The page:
The Thirteenth acted as the assault air force for the Eighth Army, as it extended American power through the Philippine Archipelago: at Palawan, at Zamboanga, at Panay, at Negros, at Cebu and at Mindanao. The Thirteenth, although technically acting in support of Australia’s First Tactical Air Force, was in fact the assault air force for the amphibious operation of the Australian Army on Borneo. The Thirteenth gave support to Filipino guerrillas. Both fighters and bombers played their role in neutralizing fields, shooting down planes, blasting supply areas, as well as destroying shipping, in the campaign to liberate the Philippines and Borneo, just as they had done in the campaign to achieve victory in the Solomons.
As the Thirteenth was preparing to initiate its next great offensive, the attack from Okinawa, Liberators hit Formosa, B-25s -Indochina, and Snoopers - Java, Korea and Kyushu. The longest flight ever made by B-24s in strike formation was made in a mission by Snoopers from Palawan to Batavia and return; and P38s set a record in flying from the Philippines to Singapore and Borneo. It was during this interim period, when the Thirteenth was stretching its arm still farther, getting ready for future operations, that the atomic bomb was dropped in Japan and Russia entered the war; within a few days, the Japanese surrendered.
The Thirteenth is colorful, finally, as a fighting organization. It counts among its units the first Medical Air Evacuation Squadron organized by the Army Air Forces. The Thirteenth was the first among Army Air Forces to develop, in combat, radar bombing with B-24s. It organized PBY air-sea rescue squadrons to a high degree of efficiency, and went to sea with a small fleet of emergency rescue boats. It acted as a strategic as well as a tactical air force. Its operations were directed by Admirals and Marine Generals as well as by Air Force Generals; it was under the overall command, in turn, of the Navy and the Army.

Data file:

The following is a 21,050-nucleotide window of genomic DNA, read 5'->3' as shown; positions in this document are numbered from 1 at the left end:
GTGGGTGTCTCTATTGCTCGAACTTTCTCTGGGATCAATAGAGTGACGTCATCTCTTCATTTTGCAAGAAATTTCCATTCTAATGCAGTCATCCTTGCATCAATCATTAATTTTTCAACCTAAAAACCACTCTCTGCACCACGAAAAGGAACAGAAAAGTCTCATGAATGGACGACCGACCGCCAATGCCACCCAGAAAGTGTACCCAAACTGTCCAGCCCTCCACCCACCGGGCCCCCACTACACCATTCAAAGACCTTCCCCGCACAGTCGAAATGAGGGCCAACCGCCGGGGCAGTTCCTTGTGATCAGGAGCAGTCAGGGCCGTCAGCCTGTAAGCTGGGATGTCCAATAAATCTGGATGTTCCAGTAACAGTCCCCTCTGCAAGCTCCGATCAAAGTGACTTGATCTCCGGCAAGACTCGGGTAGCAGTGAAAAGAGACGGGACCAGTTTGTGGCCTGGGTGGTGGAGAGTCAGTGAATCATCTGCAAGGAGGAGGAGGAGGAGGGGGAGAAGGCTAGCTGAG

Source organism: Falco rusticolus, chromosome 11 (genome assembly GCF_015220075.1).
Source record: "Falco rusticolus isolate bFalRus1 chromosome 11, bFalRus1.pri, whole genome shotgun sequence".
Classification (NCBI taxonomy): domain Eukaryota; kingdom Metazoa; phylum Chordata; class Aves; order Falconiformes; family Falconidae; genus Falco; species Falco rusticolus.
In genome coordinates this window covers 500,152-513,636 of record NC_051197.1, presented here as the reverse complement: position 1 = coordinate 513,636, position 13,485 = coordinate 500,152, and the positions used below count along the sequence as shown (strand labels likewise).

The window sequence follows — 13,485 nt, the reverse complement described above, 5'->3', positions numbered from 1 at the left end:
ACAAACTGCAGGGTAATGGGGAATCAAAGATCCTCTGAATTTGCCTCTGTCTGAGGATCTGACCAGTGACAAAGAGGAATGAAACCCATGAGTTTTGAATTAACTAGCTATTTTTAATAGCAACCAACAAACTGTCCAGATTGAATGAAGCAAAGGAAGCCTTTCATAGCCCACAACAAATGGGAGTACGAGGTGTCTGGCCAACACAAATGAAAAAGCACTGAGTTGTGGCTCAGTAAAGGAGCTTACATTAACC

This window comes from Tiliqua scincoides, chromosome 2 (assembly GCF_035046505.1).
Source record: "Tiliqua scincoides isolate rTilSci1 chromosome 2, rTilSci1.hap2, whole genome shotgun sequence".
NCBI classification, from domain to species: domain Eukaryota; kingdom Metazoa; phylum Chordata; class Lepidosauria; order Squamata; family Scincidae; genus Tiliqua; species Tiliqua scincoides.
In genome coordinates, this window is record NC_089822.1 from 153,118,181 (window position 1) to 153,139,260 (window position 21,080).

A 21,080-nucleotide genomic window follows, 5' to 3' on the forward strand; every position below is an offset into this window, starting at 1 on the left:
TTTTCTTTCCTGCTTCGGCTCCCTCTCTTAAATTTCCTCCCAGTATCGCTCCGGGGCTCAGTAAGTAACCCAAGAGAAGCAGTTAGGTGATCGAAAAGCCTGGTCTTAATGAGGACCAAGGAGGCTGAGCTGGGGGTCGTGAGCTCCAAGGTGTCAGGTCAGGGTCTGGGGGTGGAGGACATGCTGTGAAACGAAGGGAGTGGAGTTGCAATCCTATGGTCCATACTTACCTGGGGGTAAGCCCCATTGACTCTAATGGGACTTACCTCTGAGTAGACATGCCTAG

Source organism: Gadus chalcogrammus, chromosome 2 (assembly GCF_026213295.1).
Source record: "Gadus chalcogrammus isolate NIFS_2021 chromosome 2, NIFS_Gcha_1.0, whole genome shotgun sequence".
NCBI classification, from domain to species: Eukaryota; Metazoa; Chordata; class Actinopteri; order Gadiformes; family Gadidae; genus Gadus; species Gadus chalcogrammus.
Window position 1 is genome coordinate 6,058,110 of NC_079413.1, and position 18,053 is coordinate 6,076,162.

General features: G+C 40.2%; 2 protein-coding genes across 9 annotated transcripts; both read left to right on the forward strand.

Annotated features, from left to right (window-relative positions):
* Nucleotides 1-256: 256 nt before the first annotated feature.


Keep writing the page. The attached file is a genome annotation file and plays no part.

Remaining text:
From beginning to end. the history of the Thirteenth was very much a history of teamwork. Not only was it a history of ground men, sweating, improvising, and doing much with little, to keep planes flying for air crews. Not only was it an organization of many units, working together over many islands, separated by great distances. It was also an organization that worked with other armed services of the United States and with many allies. It worked with the Navy, Marine and Army ground forces; it worked with New Zealanders, Australians, British, Free French, Dutch, Filipinos, and with friendly natives.
Although the Thirteenth Air Force was not founded until January 1943, its origins reach back almost to the beginning of the Japanese war. Units that later became part of the Thirteenth were dispatched to the Pacific early in 1942, to help stem the Japanese drive toward Australia, which was advancing with lightning speed.
The Dutch, Australians, and New Zealanders were ill-prepared, to take air power alone, for war with Japan. In December 1941, the Australians had 491 aircraft of all types. The Royal New Zealand Air Force had only 11 combat planes available outside New Zealand, and 67 within. Their force barely totaled 10,000 officers and men, and lacked even training planes. There were operational air bases at Vila, Tulagi, Rabaul, New Caledonia, Fijis, and Port Moresby. The Japanese quickly seized the bases at Tulagi and Rabaul in the early months of 1942. At best, the outer chain of airfields could serve as little more than a reconnaissance line to observe Japanese air and naval movements.